In children (ages 10-16most affected), fractures that result in separation of the superior femoral epiphysis (growth plate between the femoral head and neck) are also likely to result in an inadequate blood supply to femoral head and in post-traumatic avascular necrosis of the head of the femur.
The rest of the femur rides up and forward in relation to the epiphysis.
As a result, incongruity of the joint surface develops, and growth at the epiphysis is retarded. Such condtions produce hip pain that may radiate to the knee.
Acquired dislocations of the hip are uncommon because the articulation is so strong and stable. Describe posterior dislocations of the hip
A head on collision that caused the knee to strike the dashboard may dislocate the hip when the femoral head is forced out of the acetabulum.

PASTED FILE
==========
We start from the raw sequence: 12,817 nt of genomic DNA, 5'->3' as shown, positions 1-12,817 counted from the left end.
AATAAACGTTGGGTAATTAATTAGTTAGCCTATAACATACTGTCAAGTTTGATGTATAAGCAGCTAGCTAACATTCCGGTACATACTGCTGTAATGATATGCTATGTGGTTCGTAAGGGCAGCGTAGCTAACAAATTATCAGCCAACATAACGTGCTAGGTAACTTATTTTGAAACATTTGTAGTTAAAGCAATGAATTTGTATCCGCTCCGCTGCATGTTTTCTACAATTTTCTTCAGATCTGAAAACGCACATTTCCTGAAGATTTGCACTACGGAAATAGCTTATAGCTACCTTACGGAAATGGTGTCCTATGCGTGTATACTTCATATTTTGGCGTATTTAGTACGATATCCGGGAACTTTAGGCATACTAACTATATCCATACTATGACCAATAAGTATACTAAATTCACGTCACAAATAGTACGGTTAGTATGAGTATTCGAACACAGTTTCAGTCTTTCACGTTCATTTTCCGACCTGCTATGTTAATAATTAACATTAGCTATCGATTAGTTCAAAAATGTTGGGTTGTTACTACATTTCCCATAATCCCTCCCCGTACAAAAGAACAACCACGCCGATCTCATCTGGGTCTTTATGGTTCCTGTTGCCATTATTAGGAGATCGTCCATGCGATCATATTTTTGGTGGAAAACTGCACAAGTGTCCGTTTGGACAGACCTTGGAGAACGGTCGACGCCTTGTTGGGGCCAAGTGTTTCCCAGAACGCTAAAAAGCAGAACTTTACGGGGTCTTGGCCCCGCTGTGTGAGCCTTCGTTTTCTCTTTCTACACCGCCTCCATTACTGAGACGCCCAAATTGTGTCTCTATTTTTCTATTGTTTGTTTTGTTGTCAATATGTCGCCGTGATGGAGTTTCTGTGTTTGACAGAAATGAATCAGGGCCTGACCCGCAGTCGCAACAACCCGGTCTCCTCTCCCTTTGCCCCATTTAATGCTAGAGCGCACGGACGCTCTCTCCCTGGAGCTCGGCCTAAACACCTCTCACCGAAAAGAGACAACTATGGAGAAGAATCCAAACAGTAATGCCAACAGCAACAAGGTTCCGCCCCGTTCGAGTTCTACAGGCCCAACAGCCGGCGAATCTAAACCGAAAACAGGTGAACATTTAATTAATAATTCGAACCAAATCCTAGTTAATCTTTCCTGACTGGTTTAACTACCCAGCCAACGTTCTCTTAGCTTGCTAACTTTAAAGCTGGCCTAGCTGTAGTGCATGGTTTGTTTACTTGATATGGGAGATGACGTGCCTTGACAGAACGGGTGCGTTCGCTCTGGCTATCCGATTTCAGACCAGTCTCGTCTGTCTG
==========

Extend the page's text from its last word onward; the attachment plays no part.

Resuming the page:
The joint capsule ruptures inferiorly and posteriorly, allowing the femoral head to pass through the tear in the capsule, and over the posterior margin of the acetabulum onto the lateral surface of the ilium, shortening and medially rotating the hip.
Because of the close relationship of the sciatic nerve, it may be injured.
This may result in paralysis of the hamstrings and muscles distal to the knee supplied by the sciatic nerve,
Sensory changes may also occur in the skin over the posterolateral aspects of the leg and much of the foot because of the injury to sensory branches of the sciatic nerve.
Describe an anterior dislocation of the hip joint
Results from a violent injury that forces the hip into extension, abduction and lateral rotation e.g. Catching a ski tip when skiing
The femoral head is inferior to the acetabulum.